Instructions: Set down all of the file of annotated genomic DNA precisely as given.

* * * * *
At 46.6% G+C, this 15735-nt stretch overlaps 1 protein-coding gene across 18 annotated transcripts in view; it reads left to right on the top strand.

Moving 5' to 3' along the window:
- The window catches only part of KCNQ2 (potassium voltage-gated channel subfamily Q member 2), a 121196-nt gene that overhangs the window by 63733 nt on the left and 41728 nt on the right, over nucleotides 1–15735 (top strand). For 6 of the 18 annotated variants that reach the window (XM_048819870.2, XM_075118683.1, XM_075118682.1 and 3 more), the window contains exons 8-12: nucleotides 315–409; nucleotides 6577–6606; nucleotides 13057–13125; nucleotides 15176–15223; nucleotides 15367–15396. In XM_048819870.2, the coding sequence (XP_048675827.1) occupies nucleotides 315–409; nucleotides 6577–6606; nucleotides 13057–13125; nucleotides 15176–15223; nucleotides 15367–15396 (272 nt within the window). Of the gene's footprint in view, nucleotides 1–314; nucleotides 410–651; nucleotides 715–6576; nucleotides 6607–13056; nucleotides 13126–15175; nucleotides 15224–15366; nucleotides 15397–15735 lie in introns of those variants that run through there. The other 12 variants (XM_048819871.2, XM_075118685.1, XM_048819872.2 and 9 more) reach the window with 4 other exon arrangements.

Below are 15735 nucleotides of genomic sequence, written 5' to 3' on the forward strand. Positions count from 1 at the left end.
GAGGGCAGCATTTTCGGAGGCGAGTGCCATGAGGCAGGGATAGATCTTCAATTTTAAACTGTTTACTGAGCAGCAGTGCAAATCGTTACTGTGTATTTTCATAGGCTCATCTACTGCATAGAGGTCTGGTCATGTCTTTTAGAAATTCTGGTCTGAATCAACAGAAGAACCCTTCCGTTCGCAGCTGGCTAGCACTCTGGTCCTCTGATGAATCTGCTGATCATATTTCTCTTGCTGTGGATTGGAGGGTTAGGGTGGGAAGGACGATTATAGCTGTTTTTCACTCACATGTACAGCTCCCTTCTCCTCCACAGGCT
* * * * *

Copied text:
At 46.6% G+C, this 15735-nt stretch overlaps 1 protein-coding gene across 18 annotated transcripts in view; it reads left to right on the top strand.

Moving 5' to 3' along the window:
- The window catches only part of KCNQ2 (potassium voltage-gated channel subfamily Q member 2), a 121196-nt gene that overhangs the window by 63733 nt on the left and 41728 nt on the right, over nucleotides 1–15735 (top strand). For 6 of the 18 annotated variants that reach the window (XM_048819870.2, XM_075118683.1, XM_075118682.1 and 3 more), the window contains exons 8-12: nucleotides 315–409; nucleotides 6577–6606; nucleotides 13057–13125; nucleotides 15176–15223; nucleotides 15367–15396. In XM_048819870.2, the coding sequence (XP_048675827.1) occupies nucleotides 315–409; nucleotides 6577–6606; nucleotides 13057–13125; nucleotides 15176–15223; nucleotides 15367–15396 (272 nt within the window). Of the gene's footprint in view, nucleotides 1–314; nucleotides 410–651; nucleotides 715–6576; nucleotides 6607–13056; nucleotides 13126–15175; nucleotides 15224–15366; nucleotides 15397–15735 lie in introns of those variants that run through there. The other 12 variants (XM_048819871.2, XM_075118685.1, XM_048819872.2 and 9 more) reach the window with 4 other exon arrangements.

Below are 15735 nucleotides of genomic sequence, written 5' to 3' on the forward strand. Positions count from 1 at the left end.
GAGGGCAGCATTTTCGGAGGCGAGTGCCATGAGGCAGGGATAGATCTTCAATTTTAAACTGTTTACTGAGCAGCAGTGCAAATCGTTACTGTGTATTTTCATAGGCTCATCTACTGCATAGAGGTCTGGTCATGTCTTTTAGAAATTCTGGTCTGAATCAACAGAAGAACCCTTCCGTTCGCAGCTGGCTAGCACTCTGGTCCTCTGATGAATCTGCTGATCATATTTCTCTTGCTGTGGATTGGAGGGTTAGGGTGGGAAGGACGATTATAGCTGTTTTTCACTCACATGTACAGCTCCCTTCTCCTCCACAGGCT